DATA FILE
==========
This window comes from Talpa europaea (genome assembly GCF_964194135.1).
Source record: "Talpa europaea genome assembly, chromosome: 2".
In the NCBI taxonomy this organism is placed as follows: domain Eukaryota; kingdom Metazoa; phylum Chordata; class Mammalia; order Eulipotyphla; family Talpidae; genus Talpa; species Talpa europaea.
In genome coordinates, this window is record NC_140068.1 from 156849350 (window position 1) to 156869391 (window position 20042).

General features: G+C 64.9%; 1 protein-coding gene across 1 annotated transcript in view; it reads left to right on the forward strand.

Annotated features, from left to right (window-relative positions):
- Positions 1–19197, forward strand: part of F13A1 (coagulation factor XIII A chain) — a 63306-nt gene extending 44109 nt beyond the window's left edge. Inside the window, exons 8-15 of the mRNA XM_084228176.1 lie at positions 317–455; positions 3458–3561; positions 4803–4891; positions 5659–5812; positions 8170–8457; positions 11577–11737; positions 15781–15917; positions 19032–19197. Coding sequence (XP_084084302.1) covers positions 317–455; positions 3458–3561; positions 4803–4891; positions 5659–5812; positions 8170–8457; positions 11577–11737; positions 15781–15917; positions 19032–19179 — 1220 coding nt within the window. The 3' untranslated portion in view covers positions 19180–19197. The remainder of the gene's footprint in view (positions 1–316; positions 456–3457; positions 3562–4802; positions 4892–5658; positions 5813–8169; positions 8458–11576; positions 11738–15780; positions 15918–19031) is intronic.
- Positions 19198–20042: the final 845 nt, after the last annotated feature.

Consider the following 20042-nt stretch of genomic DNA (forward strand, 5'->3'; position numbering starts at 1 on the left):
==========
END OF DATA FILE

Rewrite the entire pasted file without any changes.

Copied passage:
This window comes from Talpa europaea (genome assembly GCF_964194135.1).
Source record: "Talpa europaea genome assembly, chromosome: 2".
In the NCBI taxonomy this organism is placed as follows: domain Eukaryota; kingdom Metazoa; phylum Chordata; class Mammalia; order Eulipotyphla; family Talpidae; genus Talpa; species Talpa europaea.
In genome coordinates, this window is record NC_140068.1 from 156849350 (window position 1) to 156869391 (window position 20042).

General features: G+C 64.9%; 1 protein-coding gene across 1 annotated transcript in view; it reads left to right on the forward strand.

Annotated features, from left to right (window-relative positions):
- Positions 1–19197, forward strand: part of F13A1 (coagulation factor XIII A chain) — a 63306-nt gene extending 44109 nt beyond the window's left edge. Inside the window, exons 8-15 of the mRNA XM_084228176.1 lie at positions 317–455; positions 3458–3561; positions 4803–4891; positions 5659–5812; positions 8170–8457; positions 11577–11737; positions 15781–15917; positions 19032–19197. Coding sequence (XP_084084302.1) covers positions 317–455; positions 3458–3561; positions 4803–4891; positions 5659–5812; positions 8170–8457; positions 11577–11737; positions 15781–15917; positions 19032–19179 — 1220 coding nt within the window. The 3' untranslated portion in view covers positions 19180–19197. The remainder of the gene's footprint in view (positions 1–316; positions 456–3457; positions 3562–4802; positions 4892–5658; positions 5813–8169; positions 8458–11576; positions 11738–15780; positions 15918–19031) is intronic.
- Positions 19198–20042: the final 845 nt, after the last annotated feature.

Consider the following 20042-nt stretch of genomic DNA (forward strand, 5'->3'; position numbering starts at 1 on the left):